No doubt you felt accepted and un-judged. You could have confessed to a triple homicide and your listener wouldn’t have held it against you.

Odds are you felt supported, as if your listener was on your side. You felt positive, compassionate energy coming your way.

You probably felt as if you were the center of another being’s world, the most important thing in that being’s life, at least at that moment. You almost certainly felt a connection with that being: a life-to-life connection uncomplicated by abstract concepts, such as credit card bills or dinner plans or the fight you had last night.

Most of all, you felt heard. Received. Taken in. Though your listener may not have understood the words you were literally saying, he heard you—the person behind the words and feelings. And so you felt complete in your communication.

When was the last time you felt that way talking to a fellow human being?

When was the last time someone felt that way after talking to you?

Couldn’t the world use a little more of this kind of listening? A lot more?

Real Connection: Where Did It Go?

We live in the Era of Connectivity—or so we’re told. Over the past few decades, trillions of technology dollars have been invested in developing cool new ways for humans to connect with one another. With each new connectivity platform that emerges—cell phones, chat rooms, e-mail, voicemail, instant messaging, texting, Skype, Facebook, Twitter, online gaming, etc.—the community of mankind grows closer to us. Our cell phone and e-mail contacts often number in the hundreds, and many of us have hundreds, or even thousands, of LinkedIn connections, Facebook friends, and/or Twitter followers. We hold the world, almost literally, in the palm of our hands. How unbelievably awesome!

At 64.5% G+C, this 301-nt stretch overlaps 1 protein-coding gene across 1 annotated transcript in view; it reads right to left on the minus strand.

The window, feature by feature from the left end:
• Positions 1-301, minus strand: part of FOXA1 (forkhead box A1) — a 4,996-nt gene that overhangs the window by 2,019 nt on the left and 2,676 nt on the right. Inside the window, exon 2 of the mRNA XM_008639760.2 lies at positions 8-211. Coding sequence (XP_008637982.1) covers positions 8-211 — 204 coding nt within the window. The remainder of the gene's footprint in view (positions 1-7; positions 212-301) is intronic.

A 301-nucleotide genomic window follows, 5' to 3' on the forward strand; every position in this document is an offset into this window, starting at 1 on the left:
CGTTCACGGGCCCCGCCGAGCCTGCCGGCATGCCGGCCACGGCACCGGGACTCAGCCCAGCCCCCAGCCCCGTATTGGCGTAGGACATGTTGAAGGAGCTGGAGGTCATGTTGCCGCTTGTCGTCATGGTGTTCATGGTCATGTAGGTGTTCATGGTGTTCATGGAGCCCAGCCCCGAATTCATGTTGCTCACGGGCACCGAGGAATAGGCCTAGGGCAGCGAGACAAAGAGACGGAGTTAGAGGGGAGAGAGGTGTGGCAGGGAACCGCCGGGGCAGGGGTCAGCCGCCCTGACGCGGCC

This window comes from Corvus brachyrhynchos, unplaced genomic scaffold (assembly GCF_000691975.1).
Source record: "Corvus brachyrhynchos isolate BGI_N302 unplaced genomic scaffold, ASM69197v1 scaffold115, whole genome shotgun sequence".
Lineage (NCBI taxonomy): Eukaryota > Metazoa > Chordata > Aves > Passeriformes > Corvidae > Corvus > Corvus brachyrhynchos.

Well . . . maybe . . .

So how are we using all this new technology? Do we suddenly have more meaningful things to say to one another? Are we breaking new ground in our personal and business relationships? Have we deepened our connection to humanity at large? Do we have more intimate friends?

Um . . . well . . .

A recent study reported by ABC News revealed that we actually have fewer real friends than we did before the social networking boom:¹ a full one-third fewer, to be precise, since 1985. Friendship, for the purposes of the study, was defined simply as someone you could talk to about important matters. Think about that. Our ability to confide in one another—to be honest, direct, open, and real—is shrinking. With all the connectivity at our fingertips, we don’t have more true communion with our fellow beings, we have less.



What’s going on here? There has been an unprecedented explosion in our number of connection points, yet a drastic reduction of real connections. We have superficial, trivialized connections with more and more people, but deep, real connections with fewer and fewer.

Face it: when you realize that the three orcs in your raiding party in World of Warcraft are your most intimate friends, it’s time to admit that something has gone off the rails.

This quantity-over-quality sellout does not affect only our personal lives, it affects our business lives as well. It has long been known that personal connections are the key ingredient that sells products, brings teams together, and tips the decision-making scales one way or another. Those old-timey Death of a Salesman guys who spent half their lives on the road, visiting customers and taking them out for dinner and drinks, might have known a thing or two. That is, people do business with people they like and feel connected to. The same is true with hiring decisions. It’s well known that employers often hire the people they like. We want to work with people with whom we feel a connection. That basic fact hasn’t changed in the digital era.

And yet we all seem to be drinking the Kool-Aid of superficiality. We point proudly at our bloated friends lists, but many of us have no one to call when we need a real friend. Instead, we post our woes on Facebook, looking for comfort.

The Missing Ingredient